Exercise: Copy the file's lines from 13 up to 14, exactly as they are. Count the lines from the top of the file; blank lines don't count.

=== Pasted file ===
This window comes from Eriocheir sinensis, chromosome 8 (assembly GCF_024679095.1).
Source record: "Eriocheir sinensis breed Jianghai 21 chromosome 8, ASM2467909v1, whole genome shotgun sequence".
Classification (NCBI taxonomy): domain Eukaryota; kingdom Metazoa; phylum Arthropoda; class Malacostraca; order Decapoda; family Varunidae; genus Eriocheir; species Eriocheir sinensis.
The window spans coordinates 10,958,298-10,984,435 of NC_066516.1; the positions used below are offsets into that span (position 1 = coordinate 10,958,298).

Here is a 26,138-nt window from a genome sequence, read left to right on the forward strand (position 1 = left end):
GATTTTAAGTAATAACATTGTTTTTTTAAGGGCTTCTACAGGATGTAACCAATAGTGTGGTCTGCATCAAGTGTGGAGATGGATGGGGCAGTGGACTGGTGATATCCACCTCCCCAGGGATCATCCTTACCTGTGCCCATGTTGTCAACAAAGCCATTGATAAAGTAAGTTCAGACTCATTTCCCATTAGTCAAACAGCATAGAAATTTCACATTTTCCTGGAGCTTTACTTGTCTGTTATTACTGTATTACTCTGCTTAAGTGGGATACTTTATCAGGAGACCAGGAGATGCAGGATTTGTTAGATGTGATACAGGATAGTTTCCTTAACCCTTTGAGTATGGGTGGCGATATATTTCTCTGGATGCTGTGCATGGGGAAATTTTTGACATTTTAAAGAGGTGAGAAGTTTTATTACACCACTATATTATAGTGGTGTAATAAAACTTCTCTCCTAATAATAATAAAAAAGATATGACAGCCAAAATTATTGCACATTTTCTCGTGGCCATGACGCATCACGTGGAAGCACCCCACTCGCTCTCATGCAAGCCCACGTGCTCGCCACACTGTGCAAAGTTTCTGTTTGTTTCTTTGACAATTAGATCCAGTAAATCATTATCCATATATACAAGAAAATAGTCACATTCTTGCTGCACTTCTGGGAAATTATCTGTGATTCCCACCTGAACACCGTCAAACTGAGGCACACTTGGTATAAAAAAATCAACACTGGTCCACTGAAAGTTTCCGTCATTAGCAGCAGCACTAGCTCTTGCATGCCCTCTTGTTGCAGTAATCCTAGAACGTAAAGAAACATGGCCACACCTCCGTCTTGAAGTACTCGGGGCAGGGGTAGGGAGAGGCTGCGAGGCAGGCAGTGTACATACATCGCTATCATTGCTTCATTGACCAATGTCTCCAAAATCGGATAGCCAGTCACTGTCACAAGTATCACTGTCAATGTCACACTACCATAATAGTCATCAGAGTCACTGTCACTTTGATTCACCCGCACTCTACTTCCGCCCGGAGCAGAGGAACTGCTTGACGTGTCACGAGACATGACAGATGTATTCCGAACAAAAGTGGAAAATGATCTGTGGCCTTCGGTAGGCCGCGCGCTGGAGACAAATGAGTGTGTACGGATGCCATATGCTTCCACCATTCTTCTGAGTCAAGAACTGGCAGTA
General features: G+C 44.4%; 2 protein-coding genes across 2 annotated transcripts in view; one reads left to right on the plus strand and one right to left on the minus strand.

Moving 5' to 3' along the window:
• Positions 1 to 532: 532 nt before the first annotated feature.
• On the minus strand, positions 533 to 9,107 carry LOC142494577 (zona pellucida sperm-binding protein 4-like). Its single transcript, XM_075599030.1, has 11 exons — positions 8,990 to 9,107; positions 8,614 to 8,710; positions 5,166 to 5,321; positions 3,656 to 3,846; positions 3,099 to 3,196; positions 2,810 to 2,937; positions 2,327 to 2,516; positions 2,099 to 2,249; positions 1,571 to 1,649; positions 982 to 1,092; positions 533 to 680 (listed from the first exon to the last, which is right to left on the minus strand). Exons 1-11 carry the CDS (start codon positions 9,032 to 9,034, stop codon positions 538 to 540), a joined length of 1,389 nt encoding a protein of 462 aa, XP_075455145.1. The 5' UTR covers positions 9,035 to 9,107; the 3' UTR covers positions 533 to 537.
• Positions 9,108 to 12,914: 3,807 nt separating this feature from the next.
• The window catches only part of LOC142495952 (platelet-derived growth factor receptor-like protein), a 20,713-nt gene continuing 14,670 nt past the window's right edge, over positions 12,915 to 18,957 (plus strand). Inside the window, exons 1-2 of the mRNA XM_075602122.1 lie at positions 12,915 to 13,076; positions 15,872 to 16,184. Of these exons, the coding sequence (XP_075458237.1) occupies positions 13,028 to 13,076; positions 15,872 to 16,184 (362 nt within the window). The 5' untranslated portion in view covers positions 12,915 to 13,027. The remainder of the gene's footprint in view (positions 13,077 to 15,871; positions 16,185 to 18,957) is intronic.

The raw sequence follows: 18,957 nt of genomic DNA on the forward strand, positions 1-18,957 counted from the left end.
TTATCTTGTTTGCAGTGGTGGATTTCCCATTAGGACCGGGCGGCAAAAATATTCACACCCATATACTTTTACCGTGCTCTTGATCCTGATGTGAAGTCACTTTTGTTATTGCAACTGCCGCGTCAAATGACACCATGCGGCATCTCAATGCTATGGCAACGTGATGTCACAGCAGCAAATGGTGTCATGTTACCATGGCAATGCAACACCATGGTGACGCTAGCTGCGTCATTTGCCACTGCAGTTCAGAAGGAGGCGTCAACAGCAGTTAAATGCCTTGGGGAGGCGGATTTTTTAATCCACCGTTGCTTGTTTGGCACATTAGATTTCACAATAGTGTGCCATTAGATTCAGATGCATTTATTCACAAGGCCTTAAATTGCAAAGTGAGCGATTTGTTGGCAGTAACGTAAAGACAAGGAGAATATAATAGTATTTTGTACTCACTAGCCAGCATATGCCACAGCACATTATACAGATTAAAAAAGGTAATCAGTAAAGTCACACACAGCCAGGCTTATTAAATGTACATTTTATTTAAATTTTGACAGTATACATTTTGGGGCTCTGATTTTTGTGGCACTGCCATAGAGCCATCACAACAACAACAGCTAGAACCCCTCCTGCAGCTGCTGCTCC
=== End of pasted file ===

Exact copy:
The raw sequence follows: 18,957 nt of genomic DNA on the forward strand, positions 1-18,957 counted from the left end.
TTATCTTGTTTGCAGTGGTGGATTTCCCATTAGGACCGGGCGGCAAAAATATTCACACCCATATACTTTTACCGTGCTCTTGATCCTGATGTGAAGTCACTTTTGTTATTGCAACTGCCGCGTCAAATGACACCATGCGGCATCTCAATGCTATGGCAACGTGATGTCACAGCAGCAAATGGTGTCATGTTACCATGGCAATGCAACACCATGGTGACGCTAGCTGCGTCATTTGCCACTGCAGTTCAGAAGGAGGCGTCAACAGCAGTTAAATGCCTTGGGGAGGCGGATTTTTTAATCCACCGTTGCTTGTTTGGCACATTAGATTTCACAATAGTGTGCCATTAGATTCAGATGCATTTATTCACAAGGCCTTAAATTGCAAAGTGAGCGATTTGTTGGCAGTAACGTAAAGACAAGGAGAATATAATAGTATTTTGTACTCACTAGCCAGCATATGCCACAGCACATTATACAGATTAAAAAAGGTAATCAGTAAAGTCACACACAGCCAGGCTTATTAAATGTACATTTTATTTAAATTTTGACAGTATACATTTTGGGGCTCTGATTTTTGTGGCACTGCCATAGAGCCATCACAACAACAACAGCTAGAACCCCTCCTGCAGCTGCTGCTCC